"During this COVID-19 pandemic, we continue to provide collaborative family law services for divorce, post-decree, pre and postnuptial, and parentage matters. All negotiations are done outside of the court process and we are able to have these collaborative settlement meetings virtually, through audio/video meeting technology. This allows us to abide by the Federal and State guidelines for "social distancing" while continuing to move your case to full and final resolution. In addition, courts in the Chicago metropolitan area are now operating through a combination of in-person and virtual court proceedings, depending on the county. After a few months of delays, we are now able to move court cases forward. Of course, as always, we continue to provide free initial consultations, which can be performed virtually using audio/video technology. We look forward to serving you soon." -- Lawrence Manassa

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separation to divorce

How Long to Wait After Separation to Divorce?

If you and your spouse are considering divorce, you may wish to consider a legal separation first. In Illinois, married couples have the option to file for divorce immediately on the grounds of irreconcilable differences or seek a legal separation. This law changed in 2016. Prior to 2016, Illinois couples had to live separately for six months prior to seeking a divorce.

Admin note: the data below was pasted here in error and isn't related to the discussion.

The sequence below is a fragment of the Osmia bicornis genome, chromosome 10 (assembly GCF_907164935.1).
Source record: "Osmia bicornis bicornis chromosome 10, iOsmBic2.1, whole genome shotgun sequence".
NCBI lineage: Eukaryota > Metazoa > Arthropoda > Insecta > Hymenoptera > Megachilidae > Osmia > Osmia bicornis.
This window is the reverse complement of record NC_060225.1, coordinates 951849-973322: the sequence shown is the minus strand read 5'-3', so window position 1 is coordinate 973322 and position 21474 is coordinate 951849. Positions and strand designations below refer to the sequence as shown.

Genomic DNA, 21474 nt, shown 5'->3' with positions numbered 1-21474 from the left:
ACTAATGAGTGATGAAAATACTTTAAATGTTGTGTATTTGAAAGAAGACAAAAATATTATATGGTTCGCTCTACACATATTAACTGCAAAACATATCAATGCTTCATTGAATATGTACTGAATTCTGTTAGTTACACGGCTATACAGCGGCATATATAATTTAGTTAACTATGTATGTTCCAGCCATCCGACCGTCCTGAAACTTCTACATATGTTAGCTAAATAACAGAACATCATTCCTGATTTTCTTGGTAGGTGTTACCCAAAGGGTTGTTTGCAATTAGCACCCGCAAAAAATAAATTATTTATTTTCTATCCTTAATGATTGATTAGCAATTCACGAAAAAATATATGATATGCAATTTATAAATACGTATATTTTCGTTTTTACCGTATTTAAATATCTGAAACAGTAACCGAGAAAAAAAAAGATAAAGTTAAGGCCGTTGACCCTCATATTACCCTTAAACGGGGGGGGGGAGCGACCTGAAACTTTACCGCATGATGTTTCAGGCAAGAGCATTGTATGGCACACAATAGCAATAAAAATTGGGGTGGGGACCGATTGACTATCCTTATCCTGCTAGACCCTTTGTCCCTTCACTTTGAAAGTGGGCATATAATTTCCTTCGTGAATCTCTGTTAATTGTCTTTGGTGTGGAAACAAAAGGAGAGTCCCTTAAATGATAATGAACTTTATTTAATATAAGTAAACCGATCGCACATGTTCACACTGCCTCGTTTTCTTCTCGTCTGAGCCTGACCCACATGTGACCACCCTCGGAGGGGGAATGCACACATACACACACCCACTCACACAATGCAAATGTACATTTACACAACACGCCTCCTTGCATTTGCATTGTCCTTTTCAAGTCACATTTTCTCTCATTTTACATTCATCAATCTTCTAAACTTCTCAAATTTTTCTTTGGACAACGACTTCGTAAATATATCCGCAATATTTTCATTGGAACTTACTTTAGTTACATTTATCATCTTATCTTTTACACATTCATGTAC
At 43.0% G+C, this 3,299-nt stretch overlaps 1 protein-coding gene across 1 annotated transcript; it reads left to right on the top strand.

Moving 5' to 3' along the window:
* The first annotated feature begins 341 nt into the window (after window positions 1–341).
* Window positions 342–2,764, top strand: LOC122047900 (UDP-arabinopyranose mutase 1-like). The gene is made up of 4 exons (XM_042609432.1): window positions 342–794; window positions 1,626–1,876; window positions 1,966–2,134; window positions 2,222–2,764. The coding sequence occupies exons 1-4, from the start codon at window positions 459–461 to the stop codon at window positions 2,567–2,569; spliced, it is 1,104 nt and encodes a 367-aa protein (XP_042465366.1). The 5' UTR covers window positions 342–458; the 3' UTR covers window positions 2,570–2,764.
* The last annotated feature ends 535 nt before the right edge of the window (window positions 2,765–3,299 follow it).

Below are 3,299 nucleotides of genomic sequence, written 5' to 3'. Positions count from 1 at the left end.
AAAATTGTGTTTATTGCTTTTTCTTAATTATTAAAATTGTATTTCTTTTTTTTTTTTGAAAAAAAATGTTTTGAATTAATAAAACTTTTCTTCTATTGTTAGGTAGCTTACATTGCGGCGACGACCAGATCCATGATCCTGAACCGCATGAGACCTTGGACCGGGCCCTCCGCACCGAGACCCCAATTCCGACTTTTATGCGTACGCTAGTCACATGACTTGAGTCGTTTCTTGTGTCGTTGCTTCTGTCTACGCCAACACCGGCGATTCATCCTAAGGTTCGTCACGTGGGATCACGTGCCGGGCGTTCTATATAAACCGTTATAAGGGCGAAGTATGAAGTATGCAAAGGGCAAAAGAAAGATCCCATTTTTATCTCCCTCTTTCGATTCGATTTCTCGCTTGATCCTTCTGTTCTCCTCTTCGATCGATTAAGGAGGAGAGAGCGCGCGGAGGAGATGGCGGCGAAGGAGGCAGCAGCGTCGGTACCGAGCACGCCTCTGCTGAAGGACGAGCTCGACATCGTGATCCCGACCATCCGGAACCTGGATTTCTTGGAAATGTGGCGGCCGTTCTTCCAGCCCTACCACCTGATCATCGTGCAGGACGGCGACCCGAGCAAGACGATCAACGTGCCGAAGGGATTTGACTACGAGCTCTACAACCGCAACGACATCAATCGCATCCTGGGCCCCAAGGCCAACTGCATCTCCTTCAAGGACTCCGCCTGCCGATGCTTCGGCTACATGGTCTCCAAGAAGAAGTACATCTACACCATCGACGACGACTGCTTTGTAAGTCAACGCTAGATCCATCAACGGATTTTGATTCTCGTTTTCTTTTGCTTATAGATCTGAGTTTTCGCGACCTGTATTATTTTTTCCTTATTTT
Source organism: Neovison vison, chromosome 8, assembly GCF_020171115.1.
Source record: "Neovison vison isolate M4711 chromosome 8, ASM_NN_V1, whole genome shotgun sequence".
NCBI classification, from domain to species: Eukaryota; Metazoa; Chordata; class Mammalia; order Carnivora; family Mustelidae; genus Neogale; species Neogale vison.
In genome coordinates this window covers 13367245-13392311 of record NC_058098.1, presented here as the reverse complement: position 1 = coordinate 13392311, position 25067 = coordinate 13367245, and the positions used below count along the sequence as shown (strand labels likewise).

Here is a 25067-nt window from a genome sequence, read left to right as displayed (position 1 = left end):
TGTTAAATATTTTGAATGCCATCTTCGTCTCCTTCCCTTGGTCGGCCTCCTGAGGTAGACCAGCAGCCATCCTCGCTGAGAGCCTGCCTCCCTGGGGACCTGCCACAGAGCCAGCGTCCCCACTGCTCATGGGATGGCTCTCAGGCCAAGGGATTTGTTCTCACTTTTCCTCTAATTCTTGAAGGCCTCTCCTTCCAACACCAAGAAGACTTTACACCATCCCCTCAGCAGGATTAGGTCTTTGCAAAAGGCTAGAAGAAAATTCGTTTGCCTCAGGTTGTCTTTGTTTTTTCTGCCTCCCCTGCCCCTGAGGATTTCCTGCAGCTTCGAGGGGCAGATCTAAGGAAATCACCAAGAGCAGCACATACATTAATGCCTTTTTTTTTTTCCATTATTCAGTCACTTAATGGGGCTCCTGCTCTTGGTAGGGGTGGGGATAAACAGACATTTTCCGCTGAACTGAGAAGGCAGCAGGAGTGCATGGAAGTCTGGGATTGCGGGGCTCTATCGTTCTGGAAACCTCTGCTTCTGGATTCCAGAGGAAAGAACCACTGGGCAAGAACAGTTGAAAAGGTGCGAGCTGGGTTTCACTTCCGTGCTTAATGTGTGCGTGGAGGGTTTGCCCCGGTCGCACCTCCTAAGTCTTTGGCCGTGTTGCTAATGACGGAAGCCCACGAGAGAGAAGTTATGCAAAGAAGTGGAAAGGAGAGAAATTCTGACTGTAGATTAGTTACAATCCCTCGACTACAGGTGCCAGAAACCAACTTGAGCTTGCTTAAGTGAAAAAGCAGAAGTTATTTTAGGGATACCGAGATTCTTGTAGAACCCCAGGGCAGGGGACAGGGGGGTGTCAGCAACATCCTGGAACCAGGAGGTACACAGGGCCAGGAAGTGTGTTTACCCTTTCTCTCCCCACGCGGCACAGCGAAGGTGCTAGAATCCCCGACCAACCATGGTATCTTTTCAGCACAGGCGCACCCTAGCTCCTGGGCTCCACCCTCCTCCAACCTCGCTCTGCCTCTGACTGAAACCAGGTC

There are many advantages to legal separations. They can be a great option for couples who:

  • Want to take advantage of health care, Social Security or tax benefits
  • Cannot divorce for religious reasons
  • Are not sure that they wish to divorce

If you are considering a legal separation or a divorce, it is important to review your options with an attorney. Your Barrington divorce attorney can review the circumstances and help you choose the options that fit your needs best. In some cases, a legal separation may be the preferable pathway. 

What is Legal Separation?